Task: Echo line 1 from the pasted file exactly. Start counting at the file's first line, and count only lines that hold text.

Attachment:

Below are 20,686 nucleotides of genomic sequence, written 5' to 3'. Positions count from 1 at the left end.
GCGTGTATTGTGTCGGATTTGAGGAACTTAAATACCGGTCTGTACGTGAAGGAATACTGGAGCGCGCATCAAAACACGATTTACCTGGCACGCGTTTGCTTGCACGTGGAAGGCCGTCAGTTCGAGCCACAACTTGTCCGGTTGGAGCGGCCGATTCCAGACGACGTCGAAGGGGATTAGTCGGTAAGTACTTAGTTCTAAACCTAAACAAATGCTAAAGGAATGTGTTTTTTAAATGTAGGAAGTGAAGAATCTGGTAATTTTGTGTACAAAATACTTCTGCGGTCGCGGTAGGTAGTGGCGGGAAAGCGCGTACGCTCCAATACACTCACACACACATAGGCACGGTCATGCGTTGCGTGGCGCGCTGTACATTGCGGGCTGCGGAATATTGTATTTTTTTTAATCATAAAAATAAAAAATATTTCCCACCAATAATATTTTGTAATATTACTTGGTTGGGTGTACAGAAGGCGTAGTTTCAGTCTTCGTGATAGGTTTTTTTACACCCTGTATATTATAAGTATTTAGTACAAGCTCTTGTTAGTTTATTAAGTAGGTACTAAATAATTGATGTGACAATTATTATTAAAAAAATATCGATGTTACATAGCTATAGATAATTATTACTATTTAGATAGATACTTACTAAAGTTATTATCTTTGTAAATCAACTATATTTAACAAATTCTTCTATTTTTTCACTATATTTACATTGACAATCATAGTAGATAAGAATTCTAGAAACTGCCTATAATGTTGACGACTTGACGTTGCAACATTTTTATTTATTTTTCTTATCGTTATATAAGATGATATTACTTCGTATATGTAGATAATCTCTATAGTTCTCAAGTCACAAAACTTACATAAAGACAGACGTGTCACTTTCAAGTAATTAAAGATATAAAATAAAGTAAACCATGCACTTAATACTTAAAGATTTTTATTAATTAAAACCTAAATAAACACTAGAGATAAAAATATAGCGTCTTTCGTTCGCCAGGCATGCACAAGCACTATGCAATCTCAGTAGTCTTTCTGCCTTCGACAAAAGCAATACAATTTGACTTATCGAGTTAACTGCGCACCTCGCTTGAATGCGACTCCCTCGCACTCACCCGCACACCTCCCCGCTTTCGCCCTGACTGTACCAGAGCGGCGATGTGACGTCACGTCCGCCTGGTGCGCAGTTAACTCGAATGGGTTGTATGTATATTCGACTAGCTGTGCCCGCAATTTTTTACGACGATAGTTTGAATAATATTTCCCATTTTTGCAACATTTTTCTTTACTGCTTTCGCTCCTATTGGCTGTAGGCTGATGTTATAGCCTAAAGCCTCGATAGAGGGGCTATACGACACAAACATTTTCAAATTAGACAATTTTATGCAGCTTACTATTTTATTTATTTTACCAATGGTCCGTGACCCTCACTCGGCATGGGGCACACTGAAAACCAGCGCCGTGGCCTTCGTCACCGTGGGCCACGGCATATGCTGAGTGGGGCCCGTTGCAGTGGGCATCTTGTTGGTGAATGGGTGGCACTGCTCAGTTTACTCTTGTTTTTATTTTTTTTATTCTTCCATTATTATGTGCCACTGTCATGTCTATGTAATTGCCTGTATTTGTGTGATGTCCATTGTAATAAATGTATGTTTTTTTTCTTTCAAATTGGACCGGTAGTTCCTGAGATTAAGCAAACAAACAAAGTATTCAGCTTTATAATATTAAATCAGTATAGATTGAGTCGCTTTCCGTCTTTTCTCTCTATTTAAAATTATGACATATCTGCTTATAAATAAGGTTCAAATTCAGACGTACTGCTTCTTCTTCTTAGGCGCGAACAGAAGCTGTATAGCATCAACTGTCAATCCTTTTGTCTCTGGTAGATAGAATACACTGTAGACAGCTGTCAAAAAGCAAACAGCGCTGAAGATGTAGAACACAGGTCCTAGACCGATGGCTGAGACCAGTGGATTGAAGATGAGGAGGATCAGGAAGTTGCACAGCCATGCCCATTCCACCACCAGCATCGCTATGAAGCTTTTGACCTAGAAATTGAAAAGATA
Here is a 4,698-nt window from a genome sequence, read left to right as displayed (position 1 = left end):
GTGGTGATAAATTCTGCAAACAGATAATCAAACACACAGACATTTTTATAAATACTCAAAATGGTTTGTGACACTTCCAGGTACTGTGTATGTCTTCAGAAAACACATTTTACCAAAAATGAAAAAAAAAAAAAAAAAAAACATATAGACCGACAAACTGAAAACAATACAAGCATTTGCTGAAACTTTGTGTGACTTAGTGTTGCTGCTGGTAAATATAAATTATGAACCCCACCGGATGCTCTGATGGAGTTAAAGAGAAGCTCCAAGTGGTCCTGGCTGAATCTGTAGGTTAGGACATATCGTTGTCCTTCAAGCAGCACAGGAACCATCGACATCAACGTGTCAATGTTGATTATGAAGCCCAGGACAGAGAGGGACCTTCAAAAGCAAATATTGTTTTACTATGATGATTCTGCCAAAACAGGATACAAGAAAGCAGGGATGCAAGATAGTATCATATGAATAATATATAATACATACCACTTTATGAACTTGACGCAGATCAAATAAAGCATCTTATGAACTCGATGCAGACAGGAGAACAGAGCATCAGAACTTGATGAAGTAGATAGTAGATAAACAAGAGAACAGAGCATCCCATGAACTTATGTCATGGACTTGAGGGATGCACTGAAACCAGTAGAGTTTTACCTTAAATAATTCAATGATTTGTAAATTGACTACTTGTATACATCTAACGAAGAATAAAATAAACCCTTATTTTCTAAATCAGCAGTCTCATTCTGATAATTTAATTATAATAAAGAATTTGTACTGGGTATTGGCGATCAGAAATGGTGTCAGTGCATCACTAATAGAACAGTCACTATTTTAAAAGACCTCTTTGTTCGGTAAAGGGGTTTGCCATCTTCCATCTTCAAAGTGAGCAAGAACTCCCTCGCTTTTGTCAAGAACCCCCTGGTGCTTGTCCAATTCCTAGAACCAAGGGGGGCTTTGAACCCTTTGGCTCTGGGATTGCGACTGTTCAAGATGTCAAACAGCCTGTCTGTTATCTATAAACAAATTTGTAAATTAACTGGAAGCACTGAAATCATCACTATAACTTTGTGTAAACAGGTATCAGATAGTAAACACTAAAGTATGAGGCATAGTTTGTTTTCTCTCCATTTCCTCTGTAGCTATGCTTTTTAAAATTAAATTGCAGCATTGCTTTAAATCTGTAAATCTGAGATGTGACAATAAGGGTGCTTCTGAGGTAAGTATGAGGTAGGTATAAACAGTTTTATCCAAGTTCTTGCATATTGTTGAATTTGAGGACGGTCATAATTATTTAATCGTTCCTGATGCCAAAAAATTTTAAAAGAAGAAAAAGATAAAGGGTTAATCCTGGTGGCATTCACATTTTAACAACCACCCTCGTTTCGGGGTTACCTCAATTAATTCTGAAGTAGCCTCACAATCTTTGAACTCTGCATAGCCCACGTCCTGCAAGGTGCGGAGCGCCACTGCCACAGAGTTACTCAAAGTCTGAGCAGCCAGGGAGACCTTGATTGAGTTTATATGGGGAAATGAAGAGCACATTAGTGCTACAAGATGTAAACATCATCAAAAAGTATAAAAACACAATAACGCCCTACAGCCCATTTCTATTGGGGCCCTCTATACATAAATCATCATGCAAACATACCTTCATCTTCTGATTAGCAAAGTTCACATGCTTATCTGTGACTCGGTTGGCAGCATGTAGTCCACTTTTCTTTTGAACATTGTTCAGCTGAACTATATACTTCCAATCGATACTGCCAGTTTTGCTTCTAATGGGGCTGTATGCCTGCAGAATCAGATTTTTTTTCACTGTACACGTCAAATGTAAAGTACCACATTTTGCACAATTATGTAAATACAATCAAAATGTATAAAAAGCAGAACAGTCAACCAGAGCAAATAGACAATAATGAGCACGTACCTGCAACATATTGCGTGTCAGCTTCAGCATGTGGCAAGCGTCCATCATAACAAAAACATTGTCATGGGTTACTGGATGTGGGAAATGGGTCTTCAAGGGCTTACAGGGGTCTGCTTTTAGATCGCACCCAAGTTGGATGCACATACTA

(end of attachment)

Below are 20,686 nucleotides of genomic sequence, written 5' to 3'. Positions count from 1 at the left end.